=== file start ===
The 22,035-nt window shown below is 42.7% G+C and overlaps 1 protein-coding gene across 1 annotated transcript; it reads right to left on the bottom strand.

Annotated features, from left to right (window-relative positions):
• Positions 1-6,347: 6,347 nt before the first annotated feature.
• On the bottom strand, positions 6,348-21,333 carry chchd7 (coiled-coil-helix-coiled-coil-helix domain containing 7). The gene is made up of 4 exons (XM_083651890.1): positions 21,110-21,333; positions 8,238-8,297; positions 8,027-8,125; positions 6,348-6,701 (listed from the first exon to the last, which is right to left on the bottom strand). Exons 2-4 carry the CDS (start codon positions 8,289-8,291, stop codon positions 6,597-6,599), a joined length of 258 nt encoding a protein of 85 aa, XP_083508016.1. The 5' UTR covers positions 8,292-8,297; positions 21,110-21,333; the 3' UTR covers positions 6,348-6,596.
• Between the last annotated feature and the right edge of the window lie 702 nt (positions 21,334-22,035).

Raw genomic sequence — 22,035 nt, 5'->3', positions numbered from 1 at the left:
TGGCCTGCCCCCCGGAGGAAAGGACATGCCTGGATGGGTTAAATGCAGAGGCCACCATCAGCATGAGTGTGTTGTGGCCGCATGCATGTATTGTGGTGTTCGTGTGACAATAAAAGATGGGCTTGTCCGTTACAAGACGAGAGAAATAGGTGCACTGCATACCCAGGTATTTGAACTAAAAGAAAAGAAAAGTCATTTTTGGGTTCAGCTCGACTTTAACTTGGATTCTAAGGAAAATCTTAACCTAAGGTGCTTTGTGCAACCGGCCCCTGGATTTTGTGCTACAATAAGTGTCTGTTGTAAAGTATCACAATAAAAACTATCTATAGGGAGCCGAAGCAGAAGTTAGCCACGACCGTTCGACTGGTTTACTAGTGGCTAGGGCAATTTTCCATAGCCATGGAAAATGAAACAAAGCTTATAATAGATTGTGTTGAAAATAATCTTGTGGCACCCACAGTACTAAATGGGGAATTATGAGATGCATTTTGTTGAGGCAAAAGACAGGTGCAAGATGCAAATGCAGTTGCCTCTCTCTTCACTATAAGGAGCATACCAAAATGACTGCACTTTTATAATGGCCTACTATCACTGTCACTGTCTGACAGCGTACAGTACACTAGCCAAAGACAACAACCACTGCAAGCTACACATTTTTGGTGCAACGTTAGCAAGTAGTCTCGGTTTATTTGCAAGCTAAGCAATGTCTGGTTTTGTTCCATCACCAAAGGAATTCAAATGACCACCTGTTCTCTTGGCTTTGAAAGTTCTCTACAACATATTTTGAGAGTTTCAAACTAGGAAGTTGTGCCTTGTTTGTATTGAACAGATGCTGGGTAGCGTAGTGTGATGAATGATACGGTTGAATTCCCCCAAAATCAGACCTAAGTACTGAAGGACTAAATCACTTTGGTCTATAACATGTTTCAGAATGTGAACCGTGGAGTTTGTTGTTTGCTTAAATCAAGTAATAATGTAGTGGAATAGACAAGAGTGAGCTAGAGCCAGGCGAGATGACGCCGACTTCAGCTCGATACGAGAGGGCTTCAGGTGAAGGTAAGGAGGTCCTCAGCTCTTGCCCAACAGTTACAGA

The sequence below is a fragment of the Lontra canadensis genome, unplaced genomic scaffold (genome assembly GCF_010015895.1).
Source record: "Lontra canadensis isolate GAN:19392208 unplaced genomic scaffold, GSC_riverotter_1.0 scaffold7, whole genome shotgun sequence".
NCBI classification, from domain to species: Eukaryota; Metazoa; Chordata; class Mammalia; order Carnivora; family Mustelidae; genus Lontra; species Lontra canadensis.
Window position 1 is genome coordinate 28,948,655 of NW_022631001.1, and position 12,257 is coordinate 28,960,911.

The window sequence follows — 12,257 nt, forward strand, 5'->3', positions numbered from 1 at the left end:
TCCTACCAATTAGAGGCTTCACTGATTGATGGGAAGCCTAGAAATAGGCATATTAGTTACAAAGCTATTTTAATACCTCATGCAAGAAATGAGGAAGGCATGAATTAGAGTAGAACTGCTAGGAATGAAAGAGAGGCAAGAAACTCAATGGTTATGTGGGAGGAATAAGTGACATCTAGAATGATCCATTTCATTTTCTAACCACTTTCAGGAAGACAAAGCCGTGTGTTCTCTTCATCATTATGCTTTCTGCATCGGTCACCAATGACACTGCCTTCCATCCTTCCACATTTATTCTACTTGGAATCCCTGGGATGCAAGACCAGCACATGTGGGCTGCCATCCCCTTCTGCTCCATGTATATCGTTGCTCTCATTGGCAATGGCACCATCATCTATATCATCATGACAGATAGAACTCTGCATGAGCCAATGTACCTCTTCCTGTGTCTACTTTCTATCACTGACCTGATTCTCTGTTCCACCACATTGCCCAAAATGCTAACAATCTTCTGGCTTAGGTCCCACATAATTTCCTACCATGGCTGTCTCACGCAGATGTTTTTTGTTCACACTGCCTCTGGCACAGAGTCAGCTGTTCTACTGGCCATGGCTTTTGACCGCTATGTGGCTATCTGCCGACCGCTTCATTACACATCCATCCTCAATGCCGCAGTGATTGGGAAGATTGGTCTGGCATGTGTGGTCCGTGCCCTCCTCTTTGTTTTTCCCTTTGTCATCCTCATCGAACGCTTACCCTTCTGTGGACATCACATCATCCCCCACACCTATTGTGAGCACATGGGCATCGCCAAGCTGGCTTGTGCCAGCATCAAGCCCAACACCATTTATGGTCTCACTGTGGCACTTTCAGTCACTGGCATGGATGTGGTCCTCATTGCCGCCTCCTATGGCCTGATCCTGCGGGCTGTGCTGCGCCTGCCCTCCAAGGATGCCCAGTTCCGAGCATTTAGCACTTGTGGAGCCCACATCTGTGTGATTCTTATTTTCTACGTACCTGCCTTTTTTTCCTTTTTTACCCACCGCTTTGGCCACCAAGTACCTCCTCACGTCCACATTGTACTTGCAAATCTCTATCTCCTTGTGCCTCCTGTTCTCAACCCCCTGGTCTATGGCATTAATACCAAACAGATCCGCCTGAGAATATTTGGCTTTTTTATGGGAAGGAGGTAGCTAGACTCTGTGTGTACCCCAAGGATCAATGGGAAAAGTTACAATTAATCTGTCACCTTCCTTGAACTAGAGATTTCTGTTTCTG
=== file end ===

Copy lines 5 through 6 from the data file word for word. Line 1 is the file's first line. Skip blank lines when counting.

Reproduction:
• Between the last annotated feature and the right edge of the window lie 702 nt (positions 21,334-22,035).

Raw genomic sequence — 22,035 nt, 5'->3', positions numbered from 1 at the left: